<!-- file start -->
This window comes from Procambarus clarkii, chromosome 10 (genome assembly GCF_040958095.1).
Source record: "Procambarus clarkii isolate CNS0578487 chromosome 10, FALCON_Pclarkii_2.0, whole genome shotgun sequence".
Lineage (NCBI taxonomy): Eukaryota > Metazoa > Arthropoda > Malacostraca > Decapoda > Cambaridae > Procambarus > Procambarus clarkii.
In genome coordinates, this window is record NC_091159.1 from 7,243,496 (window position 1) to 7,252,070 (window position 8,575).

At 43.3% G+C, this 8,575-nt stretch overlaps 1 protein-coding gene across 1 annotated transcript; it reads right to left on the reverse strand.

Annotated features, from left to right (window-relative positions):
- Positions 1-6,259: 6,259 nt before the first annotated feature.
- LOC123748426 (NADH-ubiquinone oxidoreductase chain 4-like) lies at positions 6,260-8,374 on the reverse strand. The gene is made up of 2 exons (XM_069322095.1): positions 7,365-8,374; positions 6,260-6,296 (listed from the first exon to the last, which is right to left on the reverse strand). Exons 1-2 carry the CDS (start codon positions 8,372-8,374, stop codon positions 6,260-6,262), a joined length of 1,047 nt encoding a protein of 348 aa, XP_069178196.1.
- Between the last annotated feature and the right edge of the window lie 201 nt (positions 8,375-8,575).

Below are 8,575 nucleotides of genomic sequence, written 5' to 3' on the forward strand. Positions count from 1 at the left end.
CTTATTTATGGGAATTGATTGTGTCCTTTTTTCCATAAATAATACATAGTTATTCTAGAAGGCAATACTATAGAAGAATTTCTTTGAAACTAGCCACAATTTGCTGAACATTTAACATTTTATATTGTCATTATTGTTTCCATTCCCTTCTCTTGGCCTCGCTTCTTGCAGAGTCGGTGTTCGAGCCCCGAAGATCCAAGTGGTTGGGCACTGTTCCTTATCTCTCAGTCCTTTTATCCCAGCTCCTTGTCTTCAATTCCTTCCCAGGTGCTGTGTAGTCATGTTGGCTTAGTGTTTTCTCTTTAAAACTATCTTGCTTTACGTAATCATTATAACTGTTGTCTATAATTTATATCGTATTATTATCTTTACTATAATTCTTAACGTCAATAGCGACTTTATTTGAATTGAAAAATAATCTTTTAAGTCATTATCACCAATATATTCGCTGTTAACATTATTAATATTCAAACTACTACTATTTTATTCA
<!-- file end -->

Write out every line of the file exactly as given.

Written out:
This window comes from Procambarus clarkii, chromosome 10 (genome assembly GCF_040958095.1).
Source record: "Procambarus clarkii isolate CNS0578487 chromosome 10, FALCON_Pclarkii_2.0, whole genome shotgun sequence".
Lineage (NCBI taxonomy): Eukaryota > Metazoa > Arthropoda > Malacostraca > Decapoda > Cambaridae > Procambarus > Procambarus clarkii.
In genome coordinates, this window is record NC_091159.1 from 7,243,496 (window position 1) to 7,252,070 (window position 8,575).

At 43.3% G+C, this 8,575-nt stretch overlaps 1 protein-coding gene across 1 annotated transcript; it reads right to left on the reverse strand.

Annotated features, from left to right (window-relative positions):
- Positions 1-6,259: 6,259 nt before the first annotated feature.
- LOC123748426 (NADH-ubiquinone oxidoreductase chain 4-like) lies at positions 6,260-8,374 on the reverse strand. The gene is made up of 2 exons (XM_069322095.1): positions 7,365-8,374; positions 6,260-6,296 (listed from the first exon to the last, which is right to left on the reverse strand). Exons 1-2 carry the CDS (start codon positions 8,372-8,374, stop codon positions 6,260-6,262), a joined length of 1,047 nt encoding a protein of 348 aa, XP_069178196.1.
- Between the last annotated feature and the right edge of the window lie 201 nt (positions 8,375-8,575).

Below are 8,575 nucleotides of genomic sequence, written 5' to 3' on the forward strand. Positions count from 1 at the left end.
CTTATTTATGGGAATTGATTGTGTCCTTTTTTCCATAAATAATACATAGTTATTCTAGAAGGCAATACTATAGAAGAATTTCTTTGAAACTAGCCACAATTTGCTGAACATTTAACATTTTATATTGTCATTATTGTTTCCATTCCCTTCTCTTGGCCTCGCTTCTTGCAGAGTCGGTGTTCGAGCCCCGAAGATCCAAGTGGTTGGGCACTGTTCCTTATCTCTCAGTCCTTTTATCCCAGCTCCTTGTCTTCAATTCCTTCCCAGGTGCTGTGTAGTCATGTTGGCTTAGTGTTTTCTCTTTAAAACTATCTTGCTTTACGTAATCATTATAACTGTTGTCTATAATTTATATCGTATTATTATCTTTACTATAATTCTTAACGTCAATAGCGACTTTATTTGAATTGAAAAATAATCTTTTAAGTCATTATCACCAATATATTCGCTGTTAACATTATTAATATTCAAACTACTACTATTTTATTCA